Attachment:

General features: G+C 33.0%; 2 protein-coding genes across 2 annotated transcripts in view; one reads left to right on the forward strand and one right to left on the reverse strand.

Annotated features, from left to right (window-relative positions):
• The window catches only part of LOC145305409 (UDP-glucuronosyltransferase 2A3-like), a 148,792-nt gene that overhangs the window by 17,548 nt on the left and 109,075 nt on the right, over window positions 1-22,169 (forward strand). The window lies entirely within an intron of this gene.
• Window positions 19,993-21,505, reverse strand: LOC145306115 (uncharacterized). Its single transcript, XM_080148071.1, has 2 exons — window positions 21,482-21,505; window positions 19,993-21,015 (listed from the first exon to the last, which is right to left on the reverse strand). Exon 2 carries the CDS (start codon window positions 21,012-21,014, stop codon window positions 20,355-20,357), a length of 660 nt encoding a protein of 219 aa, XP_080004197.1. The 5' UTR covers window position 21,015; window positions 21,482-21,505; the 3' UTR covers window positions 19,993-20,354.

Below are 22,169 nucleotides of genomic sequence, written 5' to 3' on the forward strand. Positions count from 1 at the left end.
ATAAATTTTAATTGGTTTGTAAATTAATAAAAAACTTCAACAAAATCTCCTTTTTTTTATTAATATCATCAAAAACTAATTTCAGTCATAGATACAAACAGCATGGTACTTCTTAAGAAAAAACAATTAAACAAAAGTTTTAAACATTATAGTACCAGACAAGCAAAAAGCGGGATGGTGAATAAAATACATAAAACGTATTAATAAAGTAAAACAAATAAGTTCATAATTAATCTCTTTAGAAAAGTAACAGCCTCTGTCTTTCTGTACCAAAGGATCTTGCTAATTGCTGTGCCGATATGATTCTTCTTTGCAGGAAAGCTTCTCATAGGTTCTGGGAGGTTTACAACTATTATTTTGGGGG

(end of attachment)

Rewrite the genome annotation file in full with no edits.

General features: G+C 33.0%; 2 protein-coding genes across 2 annotated transcripts in view; one reads left to right on the forward strand and one right to left on the reverse strand.

Annotated features, from left to right (window-relative positions):
• The window catches only part of LOC145305409 (UDP-glucuronosyltransferase 2A3-like), a 148,792-nt gene that overhangs the window by 17,548 nt on the left and 109,075 nt on the right, over window positions 1-22,169 (forward strand). The window lies entirely within an intron of this gene.
• Window positions 19,993-21,505, reverse strand: LOC145306115 (uncharacterized). Its single transcript, XM_080148071.1, has 2 exons — window positions 21,482-21,505; window positions 19,993-21,015 (listed from the first exon to the last, which is right to left on the reverse strand). Exon 2 carries the CDS (start codon window positions 21,012-21,014, stop codon window positions 20,355-20,357), a length of 660 nt encoding a protein of 219 aa, XP_080004197.1. The 5' UTR covers window position 21,015; window positions 21,482-21,505; the 3' UTR covers window positions 19,993-20,354.

Below are 22,169 nucleotides of genomic sequence, written 5' to 3' on the forward strand. Positions count from 1 at the left end.
ATAAATTTTAATTGGTTTGTAAATTAATAAAAAACTTCAACAAAATCTCCTTTTTTTTATTAATATCATCAAAAACTAATTTCAGTCATAGATACAAACAGCATGGTACTTCTTAAGAAAAAACAATTAAACAAAAGTTTTAAACATTATAGTACCAGACAAGCAAAAAGCGGGATGGTGAATAAAATACATAAAACGTATTAATAAAGTAAAACAAATAAGTTCATAATTAATCTCTTTAGAAAAGTAACAGCCTCTGTCTTTCTGTACCAAAGGATCTTGCTAATTGCTGTGCCGATATGATTCTTCTTTGCAGGAAAGCTTCTCATAGGTTCTGGGAGGTTTACAACTATTATTTTGGGGG